5 November 2019
Rising role of off-budget borrowings
Center’s true fiscal deficit was at six-year high of 6.3% of GDP in FY19
Extra-budgetary resources (EBR) or financing fiscal spending through off-budget borrowings is nothing new. EBR is
included in the definition of debt, but is not part of fiscal deficit. However, the excessive reliance of the central
government (CG) on EBR in recent years demands caution. Reported fiscal deficit (RFD) needs to be carefully topped up
with (net) borrowings of various government agencies to arrive at a true adjusted fiscal deficit (adj. FD) of the center.
In this note, we estimate that the adj. FD of the CG stood at 6.3% of GDP in FY19, much higher than the RFD of 3.4%. Our
calculations suggest that the CG’s adj. FD increased from a nine-year low of 4.8% in FY17 to 5.4% in FY18 and further to a
six-year high of 6.3% of GDP in FY19. Further details suggest that the outstanding arrears on account of subsidies were
at a decade-high of 1.3% of GDP (or INR2.5t) in FY19, while the off-budget capital spending was 1.6% of GDP (or
INR3.0t), more than 3x the average size of 0.5% of GDP during the two decades up to FY17.
The combined FD of the general government (center + states) thus was at a seven-year high of 8.8% of GDP in FY19, as
against the RFD of 5.9%. According to our
household net financial savings were broadly unchanged at ~6.7%
of GDP in FY19, implying that the government’s net borrowings were >130% of household surplus – highest since the
late-1990s. These facts not only douse any case for a fiscal stimulus but also explain the ineffectiveness of monetary
Of late, the central government has resorted massively to various agencies to
finance its fiscal spending. Financing fiscal spending through off-budget borrowings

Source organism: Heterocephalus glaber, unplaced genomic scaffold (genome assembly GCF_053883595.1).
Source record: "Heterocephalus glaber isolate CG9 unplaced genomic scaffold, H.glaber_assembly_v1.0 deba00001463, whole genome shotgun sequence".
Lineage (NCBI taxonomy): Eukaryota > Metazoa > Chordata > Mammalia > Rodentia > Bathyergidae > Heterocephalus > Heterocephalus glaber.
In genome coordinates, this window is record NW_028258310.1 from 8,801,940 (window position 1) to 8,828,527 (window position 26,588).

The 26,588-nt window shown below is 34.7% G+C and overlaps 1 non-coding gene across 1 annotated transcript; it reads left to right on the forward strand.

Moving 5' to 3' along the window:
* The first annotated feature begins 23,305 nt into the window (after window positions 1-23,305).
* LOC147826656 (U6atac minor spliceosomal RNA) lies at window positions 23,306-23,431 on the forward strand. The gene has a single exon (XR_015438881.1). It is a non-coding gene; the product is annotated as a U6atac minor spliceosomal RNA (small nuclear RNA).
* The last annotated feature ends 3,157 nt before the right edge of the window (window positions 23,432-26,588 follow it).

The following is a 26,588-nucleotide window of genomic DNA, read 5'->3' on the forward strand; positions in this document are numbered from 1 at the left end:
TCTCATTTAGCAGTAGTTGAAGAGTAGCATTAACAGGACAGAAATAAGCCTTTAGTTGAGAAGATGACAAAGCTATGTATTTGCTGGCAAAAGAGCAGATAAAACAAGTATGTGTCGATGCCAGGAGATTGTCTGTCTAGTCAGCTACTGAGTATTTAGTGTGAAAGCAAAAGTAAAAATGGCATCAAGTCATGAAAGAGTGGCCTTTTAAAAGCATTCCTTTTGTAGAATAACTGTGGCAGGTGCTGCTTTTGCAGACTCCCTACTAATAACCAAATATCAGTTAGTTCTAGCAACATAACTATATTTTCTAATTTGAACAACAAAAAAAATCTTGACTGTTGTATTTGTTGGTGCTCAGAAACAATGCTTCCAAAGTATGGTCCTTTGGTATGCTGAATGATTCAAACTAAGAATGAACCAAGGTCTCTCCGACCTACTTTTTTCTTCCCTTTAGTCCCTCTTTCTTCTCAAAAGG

(called EBR) is nothing new. However, over-reliance on EBR suggests that the RFD
must be carefully topped up with (net) borrowings of various government agencies
to arrive at the true adj. FD of the central government.
According to a statement issued by the Comptroller Auditor General (CAG) in its
on Compliance of the FRBM Act,
“…Government has increasingly
resorted to off-budget financing for revenue as well as capital spending…”
reports for 2017-18 and 2018-19 are not yet available. According to a Jul’19 report
in a presentation to the 15
Finance Commission, the CAG
re-calculated the fiscal deficit for 2017-18 after accounting for the extra-budgetary
resources. According to the CAG presentation, fiscal deficit for 2017-18 was at 5.85%
of GDP, as against RFD of 3.46% for the same period.
In this note, we estimate
the adjusted fiscal deficit of
India’s central government
during the past two
decades up to FY19 after
incorporating the off-
In this note, we estimate the adj. FD of India’s central government for the past two
decades up to FY19 after incorporating (a) the outstanding arrears on account of
various subsidies (off-budget revenue spending) and (b) off-budget capital spending
done by five government agencies – National Bank for Agriculture and Rural
Development (NABARD), National Highway Authority of India (NHAI), Power Finance
Corporation (PFC), Indian Railways Finance Corporation (IRFC) and REC Ltd – and GoI
fully-serviced bonds (raised by agencies other than the five mentioned above). We
thus also estimate the adjusted revenue deficit (adj. RD) of the center.
Nikhil Gupta – Research Analyst
(Nikhil.Gupta@MotilalOswal.com); +91 22 6129 1555
– Research Analyst
(Yaswi.Agarwal@motilaloswal.com); +91 22 7193 4196
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